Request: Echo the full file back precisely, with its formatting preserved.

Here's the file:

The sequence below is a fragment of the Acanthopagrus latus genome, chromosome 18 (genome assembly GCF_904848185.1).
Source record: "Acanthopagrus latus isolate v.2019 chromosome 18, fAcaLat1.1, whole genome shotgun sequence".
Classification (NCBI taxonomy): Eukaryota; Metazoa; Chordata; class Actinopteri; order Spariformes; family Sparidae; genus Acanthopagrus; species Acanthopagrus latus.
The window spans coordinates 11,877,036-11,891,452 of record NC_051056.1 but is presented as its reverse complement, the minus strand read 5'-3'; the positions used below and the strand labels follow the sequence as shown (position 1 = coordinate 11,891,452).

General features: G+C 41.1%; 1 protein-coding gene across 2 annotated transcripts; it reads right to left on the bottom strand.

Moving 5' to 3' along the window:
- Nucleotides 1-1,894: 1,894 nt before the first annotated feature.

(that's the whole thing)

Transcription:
The sequence below is a fragment of the Acanthopagrus latus genome, chromosome 18 (genome assembly GCF_904848185.1).
Source record: "Acanthopagrus latus isolate v.2019 chromosome 18, fAcaLat1.1, whole genome shotgun sequence".
Classification (NCBI taxonomy): Eukaryota; Metazoa; Chordata; class Actinopteri; order Spariformes; family Sparidae; genus Acanthopagrus; species Acanthopagrus latus.
The window spans coordinates 11,877,036-11,891,452 of record NC_051056.1 but is presented as its reverse complement, the minus strand read 5'-3'; the positions used below and the strand labels follow the sequence as shown (position 1 = coordinate 11,891,452).

General features: G+C 41.1%; 1 protein-coding gene across 2 annotated transcripts; it reads right to left on the bottom strand.

Moving 5' to 3' along the window:
- Nucleotides 1-1,894: 1,894 nt before the first annotated feature.